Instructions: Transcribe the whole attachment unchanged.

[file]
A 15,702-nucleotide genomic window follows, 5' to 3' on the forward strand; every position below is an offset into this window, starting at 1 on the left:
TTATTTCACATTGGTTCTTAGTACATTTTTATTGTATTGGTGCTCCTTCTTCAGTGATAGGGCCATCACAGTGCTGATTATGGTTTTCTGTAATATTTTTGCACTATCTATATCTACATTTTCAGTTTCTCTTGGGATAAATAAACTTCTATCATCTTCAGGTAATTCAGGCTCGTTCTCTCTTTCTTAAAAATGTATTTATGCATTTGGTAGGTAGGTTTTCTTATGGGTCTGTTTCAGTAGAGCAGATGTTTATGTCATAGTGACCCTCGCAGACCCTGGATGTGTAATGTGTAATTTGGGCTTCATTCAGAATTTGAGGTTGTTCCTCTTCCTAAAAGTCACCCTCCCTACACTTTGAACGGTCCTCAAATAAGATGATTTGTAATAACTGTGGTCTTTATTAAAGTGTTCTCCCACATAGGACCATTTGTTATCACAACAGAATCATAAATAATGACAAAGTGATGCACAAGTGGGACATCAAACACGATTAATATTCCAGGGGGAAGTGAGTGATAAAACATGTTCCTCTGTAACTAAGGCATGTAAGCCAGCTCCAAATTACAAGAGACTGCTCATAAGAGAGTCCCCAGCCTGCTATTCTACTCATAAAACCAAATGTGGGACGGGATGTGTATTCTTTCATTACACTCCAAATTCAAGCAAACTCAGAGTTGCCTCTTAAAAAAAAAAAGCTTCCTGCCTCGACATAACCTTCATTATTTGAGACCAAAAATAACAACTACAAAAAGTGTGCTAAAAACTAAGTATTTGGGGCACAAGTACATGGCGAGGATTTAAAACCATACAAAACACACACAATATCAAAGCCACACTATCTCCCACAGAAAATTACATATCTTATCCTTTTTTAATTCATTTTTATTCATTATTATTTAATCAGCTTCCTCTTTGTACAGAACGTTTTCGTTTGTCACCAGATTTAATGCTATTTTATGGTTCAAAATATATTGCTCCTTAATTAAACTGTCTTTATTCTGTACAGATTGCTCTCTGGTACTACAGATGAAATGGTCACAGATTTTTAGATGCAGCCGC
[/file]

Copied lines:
A 15,702-nucleotide genomic window follows, 5' to 3' on the forward strand; every position below is an offset into this window, starting at 1 on the left:
TTATTTCACATTGGTTCTTAGTACATTTTTATTGTATTGGTGCTCCTTCTTCAGTGATAGGGCCATCACAGTGCTGATTATGGTTTTCTGTAATATTTTTGCACTATCTATATCTACATTTTCAGTTTCTCTTGGGATAAATAAACTTCTATCATCTTCAGGTAATTCAGGCTCGTTCTCTCTTTCTTAAAAATGTATTTATGCATTTGGTAGGTAGGTTTTCTTATGGGTCTGTTTCAGTAGAGCAGATGTTTATGTCATAGTGACCCTCGCAGACCCTGGATGTGTAATGTGTAATTTGGGCTTCATTCAGAATTTGAGGTTGTTCCTCTTCCTAAAAGTCACCCTCCCTACACTTTGAACGGTCCTCAAATAAGATGATTTGTAATAACTGTGGTCTTTATTAAAGTGTTCTCCCACATAGGACCATTTGTTATCACAACAGAATCATAAATAATGACAAAGTGATGCACAAGTGGGACATCAAACACGATTAATATTCCAGGGGGAAGTGAGTGATAAAACATGTTCCTCTGTAACTAAGGCATGTAAGCCAGCTCCAAATTACAAGAGACTGCTCATAAGAGAGTCCCCAGCCTGCTATTCTACTCATAAAACCAAATGTGGGACGGGATGTGTATTCTTTCATTACACTCCAAATTCAAGCAAACTCAGAGTTGCCTCTTAAAAAAAAAAAGCTTCCTGCCTCGACATAACCTTCATTATTTGAGACCAAAAATAACAACTACAAAAAGTGTGCTAAAAACTAAGTATTTGGGGCACAAGTACATGGCGAGGATTTAAAACCATACAAAACACACACAATATCAAAGCCACACTATCTCCCACAGAAAATTACATATCTTATCCTTTTTTAATTCATTTTTATTCATTATTATTTAATCAGCTTCCTCTTTGTACAGAACGTTTTCGTTTGTCACCAGATTTAATGCTATTTTATGGTTCAAAATATATTGCTCCTTAATTAAACTGTCTTTATTCTGTACAGATTGCTCTCTGGTACTACAGATGAAATGGTCACAGATTTTTAGATGCAGCCGC